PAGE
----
Editor's note: Carol
A. Scott, the retired senior associate director of the New Jersey State School
Boards Association, is an undergraduate student at the University of Delaware
majoring in Africana studies and Spanish.
her first year at UD, she took a class on Pan Africanism taught by Wunyabari Maloba,
professor of Africana studies and of history, and, she says, “hungered to know
more about Africa’s and the Diaspora’s placement in history.”
she assisted Anne Boylan, professor emerita of history, in a project to
research the work and contributions of black women in Delaware. Scott’s paper
about suffragist and activist Blanche Williams Stubbs was selected from some 65
submissions nominating individuals for inclusion in the Delaware Women’s Hall
of Fame. At its 38th annual induction ceremony in October, the Hall of Fame
inducted Stubbs as its first posthumous honoree.
research is also included in the national Biographical
Database of Black Woman Suffragists. Here, she shares some highlights of her work:
Stubbs was born in Wisconsin in 1872. She was 10th of 15 children of John
Ebenezer Williams and Elizabeth Bisland. She graduated from Howard University
in Washington, D.C., in 1892 before migrating to and settling in Wilmington,
Delaware. Her first encounters with segregation and perverse inequalities
toward Blacks began in Washington, D.C., and Wilmington.
entered the field of education and taught at the Howard School, which was by
the 1890s, Black-run and the only four-year high school for African Americans
in Delaware. Blanche taught at the school for over five years, resigning
shortly after marrying J. Bacon Stubbs, a former colleague from Howard
University. At this time, she began what would become her life-long journey as
1912 she, along with her husband and former teachers from Howard High School, founded
the Garrett Settlement House, named for the city’s famed abolitionist leader,
Thomas Garrett. This facility was the only agency of its kind that served the
city’s African American community. Blanche became the settlement’s first
director and served in that capacity until 1949.
with this major accomplishment, she supported and later became vice president
of the Wilmington NAACP, devoted time to women’s club work and started the City
Federation of Women’s Clubs, focusing on African American youth. This project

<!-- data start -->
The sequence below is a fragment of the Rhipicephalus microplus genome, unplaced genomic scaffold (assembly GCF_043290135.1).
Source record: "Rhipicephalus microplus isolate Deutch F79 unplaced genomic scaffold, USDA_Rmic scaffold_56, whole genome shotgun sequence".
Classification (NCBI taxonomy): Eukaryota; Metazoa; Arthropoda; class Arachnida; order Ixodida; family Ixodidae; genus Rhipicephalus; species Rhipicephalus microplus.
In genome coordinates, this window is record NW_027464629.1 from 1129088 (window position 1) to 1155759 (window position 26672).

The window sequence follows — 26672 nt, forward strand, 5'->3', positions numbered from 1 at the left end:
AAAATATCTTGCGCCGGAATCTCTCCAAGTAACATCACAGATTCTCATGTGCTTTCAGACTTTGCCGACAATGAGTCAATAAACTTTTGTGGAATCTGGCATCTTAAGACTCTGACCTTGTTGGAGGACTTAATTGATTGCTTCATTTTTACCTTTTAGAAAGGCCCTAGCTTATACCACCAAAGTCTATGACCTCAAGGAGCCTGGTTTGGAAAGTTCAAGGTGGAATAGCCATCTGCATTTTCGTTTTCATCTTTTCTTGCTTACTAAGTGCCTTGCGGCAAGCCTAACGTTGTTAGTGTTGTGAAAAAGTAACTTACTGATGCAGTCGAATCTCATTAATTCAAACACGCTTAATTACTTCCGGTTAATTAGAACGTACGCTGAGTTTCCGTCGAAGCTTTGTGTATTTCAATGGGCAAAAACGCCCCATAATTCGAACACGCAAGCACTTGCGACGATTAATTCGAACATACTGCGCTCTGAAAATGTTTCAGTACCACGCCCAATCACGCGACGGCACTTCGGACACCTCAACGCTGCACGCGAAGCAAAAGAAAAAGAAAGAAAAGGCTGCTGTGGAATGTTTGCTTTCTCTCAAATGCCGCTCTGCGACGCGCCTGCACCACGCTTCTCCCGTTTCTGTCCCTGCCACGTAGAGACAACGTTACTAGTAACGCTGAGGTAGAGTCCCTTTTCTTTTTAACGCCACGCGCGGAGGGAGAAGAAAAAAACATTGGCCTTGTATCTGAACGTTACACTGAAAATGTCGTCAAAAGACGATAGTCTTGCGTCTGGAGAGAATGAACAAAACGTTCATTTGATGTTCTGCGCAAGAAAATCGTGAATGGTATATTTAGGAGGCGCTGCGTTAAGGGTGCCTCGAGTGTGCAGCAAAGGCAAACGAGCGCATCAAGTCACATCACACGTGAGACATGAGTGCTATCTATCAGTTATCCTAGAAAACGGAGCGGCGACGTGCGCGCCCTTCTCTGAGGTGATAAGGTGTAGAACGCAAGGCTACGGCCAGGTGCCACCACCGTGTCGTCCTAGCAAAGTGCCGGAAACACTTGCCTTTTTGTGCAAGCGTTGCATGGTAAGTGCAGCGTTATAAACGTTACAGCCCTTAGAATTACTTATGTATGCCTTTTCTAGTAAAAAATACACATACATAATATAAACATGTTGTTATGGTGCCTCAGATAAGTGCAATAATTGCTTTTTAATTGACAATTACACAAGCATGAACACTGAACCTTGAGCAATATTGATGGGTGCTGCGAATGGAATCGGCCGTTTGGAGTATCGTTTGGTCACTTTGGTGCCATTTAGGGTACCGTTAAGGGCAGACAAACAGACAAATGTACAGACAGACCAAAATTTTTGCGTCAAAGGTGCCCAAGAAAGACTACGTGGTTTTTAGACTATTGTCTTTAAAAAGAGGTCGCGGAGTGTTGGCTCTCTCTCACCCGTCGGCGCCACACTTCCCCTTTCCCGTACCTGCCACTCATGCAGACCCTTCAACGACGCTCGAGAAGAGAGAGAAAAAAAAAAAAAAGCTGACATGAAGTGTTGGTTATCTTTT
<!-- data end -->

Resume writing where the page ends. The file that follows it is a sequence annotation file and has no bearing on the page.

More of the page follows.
prompted the opening of the Delaware Industrial School for Colored Girls in
1919. Advancement of Black youth was one of her primary concerns; however,
becoming an active suffragist was as well.
is now readying to celebrate the 100th anniversary of the ratification of the 19th
Amendment that gave women voting rights. Blanche Stubbs was part of this
milestone of struggle, agitation and protest. When Delaware’s suffragists
organized Wilmington’s first mass suffrage parade, she served as marshal to the
“colored” section marching separately from white suffragists with whom Black
women had joined hands in every reform movement since 1848. Blanche voiced her
views on Black women’s suffrage in several ways, most notably in a lengthy
letter published in the Wilmington Evening Journal insisting that Black
women could be Democrats and Republicans and held diversified opinions.
July 1916, as the Congressional Union (CU) was recruiting ward-level suffrage
support in Wilmington, she opened the Garrett Settlement House for CU’s use and
presided over and organized the meeting. Later, on June 3, 1920, one day after
the Delaware State legislature refused to ratify the 19th Amendment, she
scheduled a public lecture at the settlement house on “The Equality of Men and
Women.” Suffrage now won, Blanche protested Southern states’ disfranchisement
of Black women and confronted the National Women’s Party chair, Alice Paul, on
the refusal to support African Women’s voting rights.
continued her activism from 1920 through 1950. In the early 1920s she became
chair of the Black-led National Republican Women’s Auxiliary Committee, and in
1927 she attended at least one Pan-African Congress in New York. When she was
sitting vice president of the Wilmington NAACP, she was instrumental in
blocking local theater showings of the racist film The Birth of a Nation.
In 1927, Blanche lodged a formal complaint with Wilmington’s Park Commission
when a group of her students were denied access to use playground equipment.
Her action helped pave the way for all of Delaware’s public accommodations to
be integrated. Her work and contributions to the civic life of Wilmington were
honored by the Alumni Association of Howard University.
took ill and passed away on March 11, 1952, in Wilmington. At her passing,
Blanche Williams Stubbs, once an outsider to Wilmington, Delaware, was
eulogized as one of the most prominent women in Wilmington’s African American
learn more about the 100th anniversary of women’s suffrage, visit the Our Vote website about UD’s
three-semester teaching initiative on the subject.
Article by Carol A. Scott
Published Nov. 21, 2019